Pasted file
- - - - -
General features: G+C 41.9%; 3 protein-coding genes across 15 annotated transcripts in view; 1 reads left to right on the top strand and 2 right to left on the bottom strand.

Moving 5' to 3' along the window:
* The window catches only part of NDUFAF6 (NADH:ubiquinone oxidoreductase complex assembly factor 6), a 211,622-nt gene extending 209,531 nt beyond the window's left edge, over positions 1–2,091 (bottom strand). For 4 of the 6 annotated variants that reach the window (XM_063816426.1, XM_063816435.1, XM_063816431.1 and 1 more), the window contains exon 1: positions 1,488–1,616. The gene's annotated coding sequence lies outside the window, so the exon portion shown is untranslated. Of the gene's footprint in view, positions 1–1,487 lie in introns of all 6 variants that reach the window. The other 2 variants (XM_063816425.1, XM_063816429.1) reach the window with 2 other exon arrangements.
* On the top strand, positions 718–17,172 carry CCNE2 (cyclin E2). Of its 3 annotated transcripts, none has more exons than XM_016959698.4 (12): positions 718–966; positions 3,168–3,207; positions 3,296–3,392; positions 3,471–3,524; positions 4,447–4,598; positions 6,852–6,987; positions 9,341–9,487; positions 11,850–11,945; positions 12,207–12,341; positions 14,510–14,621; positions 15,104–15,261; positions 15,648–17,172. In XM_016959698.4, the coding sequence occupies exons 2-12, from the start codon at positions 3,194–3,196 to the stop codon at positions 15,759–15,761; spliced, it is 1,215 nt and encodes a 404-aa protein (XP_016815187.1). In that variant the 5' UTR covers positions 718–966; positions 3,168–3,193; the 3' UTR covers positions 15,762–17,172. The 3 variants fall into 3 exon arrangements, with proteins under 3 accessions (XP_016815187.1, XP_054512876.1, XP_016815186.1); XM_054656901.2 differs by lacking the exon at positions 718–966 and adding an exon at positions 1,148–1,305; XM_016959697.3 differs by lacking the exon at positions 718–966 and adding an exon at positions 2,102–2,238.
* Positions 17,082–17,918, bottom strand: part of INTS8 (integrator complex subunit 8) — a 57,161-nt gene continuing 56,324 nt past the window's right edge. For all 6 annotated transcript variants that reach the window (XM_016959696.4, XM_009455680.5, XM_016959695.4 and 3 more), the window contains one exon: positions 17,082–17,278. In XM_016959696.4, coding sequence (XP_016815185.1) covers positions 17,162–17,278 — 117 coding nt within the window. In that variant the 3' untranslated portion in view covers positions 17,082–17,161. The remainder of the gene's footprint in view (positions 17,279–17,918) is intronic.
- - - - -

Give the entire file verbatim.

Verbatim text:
General features: G+C 41.9%; 3 protein-coding genes across 15 annotated transcripts in view; 1 reads left to right on the top strand and 2 right to left on the bottom strand.

Moving 5' to 3' along the window:
* The window catches only part of NDUFAF6 (NADH:ubiquinone oxidoreductase complex assembly factor 6), a 211,622-nt gene extending 209,531 nt beyond the window's left edge, over positions 1–2,091 (bottom strand). For 4 of the 6 annotated variants that reach the window (XM_063816426.1, XM_063816435.1, XM_063816431.1 and 1 more), the window contains exon 1: positions 1,488–1,616. The gene's annotated coding sequence lies outside the window, so the exon portion shown is untranslated. Of the gene's footprint in view, positions 1–1,487 lie in introns of all 6 variants that reach the window. The other 2 variants (XM_063816425.1, XM_063816429.1) reach the window with 2 other exon arrangements.
* On the top strand, positions 718–17,172 carry CCNE2 (cyclin E2). Of its 3 annotated transcripts, none has more exons than XM_016959698.4 (12): positions 718–966; positions 3,168–3,207; positions 3,296–3,392; positions 3,471–3,524; positions 4,447–4,598; positions 6,852–6,987; positions 9,341–9,487; positions 11,850–11,945; positions 12,207–12,341; positions 14,510–14,621; positions 15,104–15,261; positions 15,648–17,172. In XM_016959698.4, the coding sequence occupies exons 2-12, from the start codon at positions 3,194–3,196 to the stop codon at positions 15,759–15,761; spliced, it is 1,215 nt and encodes a 404-aa protein (XP_016815187.1). In that variant the 5' UTR covers positions 718–966; positions 3,168–3,193; the 3' UTR covers positions 15,762–17,172. The 3 variants fall into 3 exon arrangements, with proteins under 3 accessions (XP_016815187.1, XP_054512876.1, XP_016815186.1); XM_054656901.2 differs by lacking the exon at positions 718–966 and adding an exon at positions 1,148–1,305; XM_016959697.3 differs by lacking the exon at positions 718–966 and adding an exon at positions 2,102–2,238.
* Positions 17,082–17,918, bottom strand: part of INTS8 (integrator complex subunit 8) — a 57,161-nt gene continuing 56,324 nt past the window's right edge. For all 6 annotated transcript variants that reach the window (XM_016959696.4, XM_009455680.5, XM_016959695.4 and 3 more), the window contains one exon: positions 17,082–17,278. In XM_016959696.4, coding sequence (XP_016815185.1) covers positions 17,162–17,278 — 117 coding nt within the window. In that variant the 3' untranslated portion in view covers positions 17,082–17,161. The remainder of the gene's footprint in view (positions 17,279–17,918) is intronic.